Prince's Plans To Turn Paisley Park Estate Into A Museum Could Become A Reality

Prince Rogers Nelson owned Paisley Park, but now that he has passed away, it may be turned into a lasting memorial for the late singer. Bakersfield Now reports that before Prince died, he was making plans to turn Paisley Park into a museum so everyone can enjoy his legacy.

Sheila E. told Entertainment Tonight the following.

"We're hoping to make Paisley what (he wanted) it to be. (He) was working on it being a museum. He's been gathering memorabilia and stuff from all the tours, like my drums and his motorcycle. There's a hallway of his awards and things, which he really didn't care about too much, but he displayed it for the fans because he knows that they would want to see it. There's pictures of him all down the halls, some you've seen before and some never (seen) There's a mural on the wall with his hands out and on one side is all the people he was influenced by and the other side is all of us who have played with him... It's beautiful."
Paisley Park is located on 9-acres of land and the complex was designed by Bret Theony of Los Angeles. The building took three years before it was finally completed in 1987 for about $10 million. Not only was Paisley Park the place where Prince recorded over 30 of his albums, practiced with his band and shot his movies, it was where Prince stayed when he didn't want to leave the studios. Paisley Park has 65,000 square-feet with the bottom portion of the building dedicated to the production facilities including a sound stage. Strangely enough, there are no windows on the first floor because Prince wanted a feeling of timelessness while he was working, recording or writing.

Prince often resided on the second floor when he was in town, and it included the executive offices along with a vault that held his unreleased songs and documentary. One of the cool features he had incorporated into the structure is a large glass pyramid which sits atop of one of the buildings, and it would glow purple when he was there.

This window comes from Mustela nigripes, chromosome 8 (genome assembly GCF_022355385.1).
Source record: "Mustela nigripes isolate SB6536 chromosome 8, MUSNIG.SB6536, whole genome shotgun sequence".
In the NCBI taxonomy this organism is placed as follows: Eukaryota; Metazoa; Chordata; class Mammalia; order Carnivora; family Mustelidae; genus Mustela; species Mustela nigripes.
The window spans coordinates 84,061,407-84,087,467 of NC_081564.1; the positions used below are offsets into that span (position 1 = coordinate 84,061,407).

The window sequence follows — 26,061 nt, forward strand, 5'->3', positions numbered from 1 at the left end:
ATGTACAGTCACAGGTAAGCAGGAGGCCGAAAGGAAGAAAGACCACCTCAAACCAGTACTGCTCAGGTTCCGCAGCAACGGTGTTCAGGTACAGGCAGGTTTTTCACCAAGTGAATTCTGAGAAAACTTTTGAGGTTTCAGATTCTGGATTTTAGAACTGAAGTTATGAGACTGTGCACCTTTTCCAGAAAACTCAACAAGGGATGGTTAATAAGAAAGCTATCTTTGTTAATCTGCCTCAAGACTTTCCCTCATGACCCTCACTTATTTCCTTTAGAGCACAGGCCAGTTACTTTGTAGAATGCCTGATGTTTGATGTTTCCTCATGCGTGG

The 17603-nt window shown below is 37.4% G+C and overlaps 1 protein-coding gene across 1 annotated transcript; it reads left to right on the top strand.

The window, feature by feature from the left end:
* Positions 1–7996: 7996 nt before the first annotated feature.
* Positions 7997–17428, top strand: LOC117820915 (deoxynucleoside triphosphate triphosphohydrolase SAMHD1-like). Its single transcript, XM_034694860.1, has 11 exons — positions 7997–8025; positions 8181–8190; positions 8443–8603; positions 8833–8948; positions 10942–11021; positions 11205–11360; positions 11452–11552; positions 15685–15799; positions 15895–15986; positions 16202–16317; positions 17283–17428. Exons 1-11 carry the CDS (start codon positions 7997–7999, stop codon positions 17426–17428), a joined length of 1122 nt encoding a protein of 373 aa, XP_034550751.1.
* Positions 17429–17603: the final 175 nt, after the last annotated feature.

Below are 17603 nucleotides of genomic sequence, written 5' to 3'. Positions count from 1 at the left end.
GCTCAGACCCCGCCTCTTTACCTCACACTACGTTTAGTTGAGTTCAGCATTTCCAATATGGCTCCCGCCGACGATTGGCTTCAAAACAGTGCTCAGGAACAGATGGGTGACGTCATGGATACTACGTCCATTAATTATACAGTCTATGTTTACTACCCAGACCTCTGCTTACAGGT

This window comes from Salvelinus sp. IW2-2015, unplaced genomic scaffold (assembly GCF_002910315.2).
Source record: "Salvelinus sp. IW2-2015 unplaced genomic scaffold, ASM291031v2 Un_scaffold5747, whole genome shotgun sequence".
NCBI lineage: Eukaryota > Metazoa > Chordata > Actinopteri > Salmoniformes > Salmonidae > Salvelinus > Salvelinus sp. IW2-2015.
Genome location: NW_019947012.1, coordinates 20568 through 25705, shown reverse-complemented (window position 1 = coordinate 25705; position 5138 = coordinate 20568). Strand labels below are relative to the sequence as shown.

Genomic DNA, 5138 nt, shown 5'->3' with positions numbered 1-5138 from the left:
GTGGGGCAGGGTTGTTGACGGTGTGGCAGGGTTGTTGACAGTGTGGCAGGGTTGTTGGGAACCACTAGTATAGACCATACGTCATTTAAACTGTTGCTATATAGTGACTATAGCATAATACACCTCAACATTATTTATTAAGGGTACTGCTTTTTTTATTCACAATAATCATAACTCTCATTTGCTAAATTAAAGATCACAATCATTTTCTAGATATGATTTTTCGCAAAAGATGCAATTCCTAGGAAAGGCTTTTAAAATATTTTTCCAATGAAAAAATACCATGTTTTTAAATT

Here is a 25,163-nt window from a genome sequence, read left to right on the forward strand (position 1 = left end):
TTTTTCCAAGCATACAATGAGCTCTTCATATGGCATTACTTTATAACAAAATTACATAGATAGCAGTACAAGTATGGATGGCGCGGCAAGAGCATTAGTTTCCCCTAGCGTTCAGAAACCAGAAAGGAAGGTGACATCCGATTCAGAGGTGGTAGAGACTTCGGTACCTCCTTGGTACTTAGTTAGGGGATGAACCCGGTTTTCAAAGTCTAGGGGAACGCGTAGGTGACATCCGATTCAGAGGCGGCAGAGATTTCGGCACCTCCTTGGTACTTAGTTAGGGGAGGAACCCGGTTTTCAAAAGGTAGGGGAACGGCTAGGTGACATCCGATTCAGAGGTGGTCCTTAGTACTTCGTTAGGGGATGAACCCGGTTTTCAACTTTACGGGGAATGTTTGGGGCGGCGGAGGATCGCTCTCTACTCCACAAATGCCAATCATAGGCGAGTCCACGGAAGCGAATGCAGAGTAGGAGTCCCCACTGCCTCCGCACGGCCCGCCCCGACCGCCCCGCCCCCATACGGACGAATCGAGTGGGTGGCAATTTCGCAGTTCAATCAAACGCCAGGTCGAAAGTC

According to Time, Prince's private office was hard to describe. There were stained glass doors and inside, he had three beds, a king-sized bed, a round bed, and a day bed. The room had one large mirror that hung on the wall over the king-sized bed. The room had sofas, chairs, and a desk, which according to Time, were all built large-scale.

When Prince first opened Paisley Park, it operated at a loss for two years, but after that, it took off and started running at a profit. The sound stage and recording studios are state-of-the-art, and they were "used for everything from rock videos to Hormel chili commercials."

Time wrote the following.

"The proprietor's favorite black-and-white '67 T-bird can often be seen in the parking lot. But he likes to keep out of the way, partly from personal inclination and partly from business savvy. He doesn't want anybody, according to one aide, 'to feel like they've walked into Graceland' when dropping by Paisley Park. He keeps his various awards, including those for his four gold and eight platinum albums, locked in a basement room. But next to it, almost like tablets in a tabernacle, are tapes of an estimated 100 unreleased songs, plus two complete albums — enough to keep Prince in royalties for years, even if he never writes another note…"
While plans are being made to turn Paisley Park into a museum, Prince owned two other properties in Chanhassen as well as other properties located in the United States. One property in Chanhassen has 149-acres with lakefront land and the other is a small 1.83 acres. No reports on what may happen to them, but real estate agent Eric Stafford of Coldwell Banker Burnet in Chanhassen, Wisconsin, said that the lakefront property could be "donated to the government or a university for park land.

Real estate agent Barry Berg with the Berg Larsen Group of Coldwell Banker Burnet has a different idea on what to do with Paisley Park. To him, it does not fit in with the other upscale properties in that section of the suburbs and he thinks others will feel the same way.

"Someone might buy this, knock it down and build houses."
Realtor said that Paisley Park "looks more like a research lab or corporate headquarters than a music studio, occasional concert venue, and sometimes residence."

According to Business Insider, Prince's brother-in-law, Maurice Phillips said that Paisley Park being made into a museum "would be for the fans. He (Prince) was all about the fans — this would remember his music, which is his legacy. Prince was always private but would have wanted his music remembered."

Prince Rogers Nelson was not flashy with his things or continually bragging about his accomplishments. He was a very private person who managed to keep the paparazzi at bay. Do you think the idea of turning Paisley Park into a museum is a good one or not, especially after Prince died in the elevator there? If they do change it, would you be willing to go?

[Photo by Chris Carlson/AP Images]